SF State’s new athletic director began only months ago. Since then he’s hired three new coaches and reinvented the Gator image.

“It has been a fun project to kick off our objective of creating a consistent brand identity for SF State athletics,” said Charles Guthrie, the new athletic director who introduced a new Gator logo Monday.

The new Athletic Director, Charles Guthrie is introduced to the university and faculty at the McKenna Theatre Monday, August 25 at SF State.

[/media-credit]The new Athletic Director, Charles Guthrie is introduced to the university and faculty at the McKenna Theatre Monday, August 25 at SF State.

The three coaches, which include former Clayton State Women’s Basketball coach Dennis Cox, former Claremont-Mudd-Scripps Track and Field coach Kendra Reimer and former CSU Bakersfield Men’s Soccer coach Matt Barnes, come to SF State with impressive pedigrees.

Guthrie’s biggest hire, Cox, takes over after he won an NCAA Division II title in 2011, and reached the NCAA tournament all 10 years he coached at Clayton State in Georgia. Cox currently holds the winningest record of all NCAA Division II coaches, where he sits at 267-57.

“The very first phone call he gave me, I could feel his energy from talking to him on the phone,” Cox said of Guthrie. “His energy is contagious, and it got me all excited.”

The Women’s Track and Field coach, Reimer, produced nine All-Americans and accumulated a combined 104-16 record between the men and women’s teams she coached since 2010 at Claremont-Mudd-Scripps College.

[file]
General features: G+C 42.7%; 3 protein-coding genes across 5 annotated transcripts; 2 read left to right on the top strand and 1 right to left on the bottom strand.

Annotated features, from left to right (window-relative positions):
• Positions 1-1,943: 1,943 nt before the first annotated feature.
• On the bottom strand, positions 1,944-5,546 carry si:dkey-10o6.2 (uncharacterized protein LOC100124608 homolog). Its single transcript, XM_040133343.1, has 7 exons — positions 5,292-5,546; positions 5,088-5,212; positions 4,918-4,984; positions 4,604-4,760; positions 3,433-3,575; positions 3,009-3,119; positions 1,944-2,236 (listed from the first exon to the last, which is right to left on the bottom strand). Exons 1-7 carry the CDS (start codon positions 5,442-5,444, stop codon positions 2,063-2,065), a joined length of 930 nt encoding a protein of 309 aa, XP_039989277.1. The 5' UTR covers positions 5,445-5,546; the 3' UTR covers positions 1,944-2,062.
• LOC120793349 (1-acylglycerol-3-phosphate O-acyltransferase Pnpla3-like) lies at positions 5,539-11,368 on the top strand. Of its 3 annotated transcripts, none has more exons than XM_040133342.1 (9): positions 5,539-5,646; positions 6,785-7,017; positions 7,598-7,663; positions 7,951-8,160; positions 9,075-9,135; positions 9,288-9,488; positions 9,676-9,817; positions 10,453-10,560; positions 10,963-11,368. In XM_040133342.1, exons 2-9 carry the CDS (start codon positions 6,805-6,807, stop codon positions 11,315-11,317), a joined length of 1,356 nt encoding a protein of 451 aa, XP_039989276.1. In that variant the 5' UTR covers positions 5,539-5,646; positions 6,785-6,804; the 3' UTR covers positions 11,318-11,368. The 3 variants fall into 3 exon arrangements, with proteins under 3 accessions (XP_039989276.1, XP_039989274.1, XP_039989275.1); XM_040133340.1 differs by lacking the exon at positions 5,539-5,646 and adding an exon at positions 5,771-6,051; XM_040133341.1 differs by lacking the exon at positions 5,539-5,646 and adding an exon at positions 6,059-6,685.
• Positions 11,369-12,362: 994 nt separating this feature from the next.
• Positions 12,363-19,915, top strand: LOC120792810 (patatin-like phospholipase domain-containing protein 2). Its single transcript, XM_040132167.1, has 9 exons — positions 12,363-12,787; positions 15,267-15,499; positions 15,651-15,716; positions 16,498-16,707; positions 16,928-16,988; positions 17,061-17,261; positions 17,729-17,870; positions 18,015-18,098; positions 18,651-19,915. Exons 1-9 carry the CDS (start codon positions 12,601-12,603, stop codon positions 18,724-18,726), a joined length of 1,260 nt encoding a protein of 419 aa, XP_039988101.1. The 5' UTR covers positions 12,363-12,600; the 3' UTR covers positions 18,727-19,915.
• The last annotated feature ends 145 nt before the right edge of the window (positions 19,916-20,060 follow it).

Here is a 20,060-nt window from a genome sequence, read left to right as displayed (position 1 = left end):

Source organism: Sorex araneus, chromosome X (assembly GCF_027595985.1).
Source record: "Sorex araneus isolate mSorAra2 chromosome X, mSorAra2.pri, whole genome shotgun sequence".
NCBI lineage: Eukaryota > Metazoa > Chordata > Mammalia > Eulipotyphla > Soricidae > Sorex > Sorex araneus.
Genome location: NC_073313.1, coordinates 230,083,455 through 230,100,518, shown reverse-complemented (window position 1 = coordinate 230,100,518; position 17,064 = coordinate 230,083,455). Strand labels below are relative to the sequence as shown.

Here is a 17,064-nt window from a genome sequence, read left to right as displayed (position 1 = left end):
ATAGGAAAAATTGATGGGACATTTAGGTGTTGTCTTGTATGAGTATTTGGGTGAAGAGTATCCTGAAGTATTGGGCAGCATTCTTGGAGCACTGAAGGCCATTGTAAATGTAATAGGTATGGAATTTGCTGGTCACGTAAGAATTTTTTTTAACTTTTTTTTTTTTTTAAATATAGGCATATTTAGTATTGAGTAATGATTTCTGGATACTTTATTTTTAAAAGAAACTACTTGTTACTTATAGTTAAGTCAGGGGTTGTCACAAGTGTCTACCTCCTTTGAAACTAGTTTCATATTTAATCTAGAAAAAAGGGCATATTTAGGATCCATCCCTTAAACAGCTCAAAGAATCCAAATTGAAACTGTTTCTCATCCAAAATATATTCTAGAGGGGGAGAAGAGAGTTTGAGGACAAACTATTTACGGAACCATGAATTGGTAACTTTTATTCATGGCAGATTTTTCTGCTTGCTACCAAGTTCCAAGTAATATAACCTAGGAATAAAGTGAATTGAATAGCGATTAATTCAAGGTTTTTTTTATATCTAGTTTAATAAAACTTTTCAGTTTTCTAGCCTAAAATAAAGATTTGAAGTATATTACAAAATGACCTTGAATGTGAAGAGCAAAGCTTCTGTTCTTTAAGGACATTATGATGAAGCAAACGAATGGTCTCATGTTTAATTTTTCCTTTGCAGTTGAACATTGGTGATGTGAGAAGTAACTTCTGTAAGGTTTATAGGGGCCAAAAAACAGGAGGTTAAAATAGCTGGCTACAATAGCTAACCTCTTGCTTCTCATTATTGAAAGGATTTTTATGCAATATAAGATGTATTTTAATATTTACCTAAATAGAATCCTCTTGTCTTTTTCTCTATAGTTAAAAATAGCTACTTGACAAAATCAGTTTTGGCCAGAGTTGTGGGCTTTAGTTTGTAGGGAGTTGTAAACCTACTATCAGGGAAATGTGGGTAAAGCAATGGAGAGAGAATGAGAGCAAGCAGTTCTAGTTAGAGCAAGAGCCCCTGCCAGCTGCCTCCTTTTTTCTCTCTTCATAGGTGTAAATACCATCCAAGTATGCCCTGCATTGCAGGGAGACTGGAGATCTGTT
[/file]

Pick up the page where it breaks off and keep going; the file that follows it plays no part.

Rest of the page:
Barnes takes over after he won two Division II national titles as both a player and an assistant coach at CSU Bakersfield.

Guthrie’s three new hires are not the only ones with successful backgrounds. Guthrie himself joins SF State after turning Clark College of Vancouver, Wa. into a championship calibur program, where 10 of 11 teams made it to the postseason.

According to Guthrie, Clark College’s athletics were not as successful when he first arrived to the school.

“There were some very specific challenges at Clark that needed to be addressed and that were established as priorities for the institution,” he said. “(Mainly) implementing roster management and ensuring that first and foremost Clark’s program was one built on integrity.”

According to Guthrie, he is only getting started in turning around SF State’s athletic program, which only have five of it’s nine teams finish above a .500 record, and only produced one playoff team.

“There is typically not just one thing you can pinpoint that is a root cause for a lack of competitive success, often it is a combination of factors that span different areas,” Guthrie said. “I’m confident we can create a program that the SFSU students, faculty, staff and alumni are proud of.”

Before he turned around Clark College, Guthrie’s athletic-administration background goes back to his days as an intern for the Eastern Collegiate Athletic Conference when he was in college.

“My family would say I got my start in athletic-administration when I was just a kid growing up in Albany, NY,” he said. “I used to organize and pull together the informal neighborhood competitions, including designing and chalking our own baseball field in our backyard, (so) when I realized I could do what I’ve always loved to do as a career, I was hooked.”

At the SF State’s Annual Fall Faculty Meeting Monday, the deans of each university introduced all new faculty members who started this semester. President Leslie E. Wong went out of his way to highlight Guthrie in his closing statements, and expressed his excitement for Guthrie’s arrival.

“I am very excited about what Charles has done so far,” said Wong. “We aren’t Division I, but boy are we going to be competitive in Division II.”

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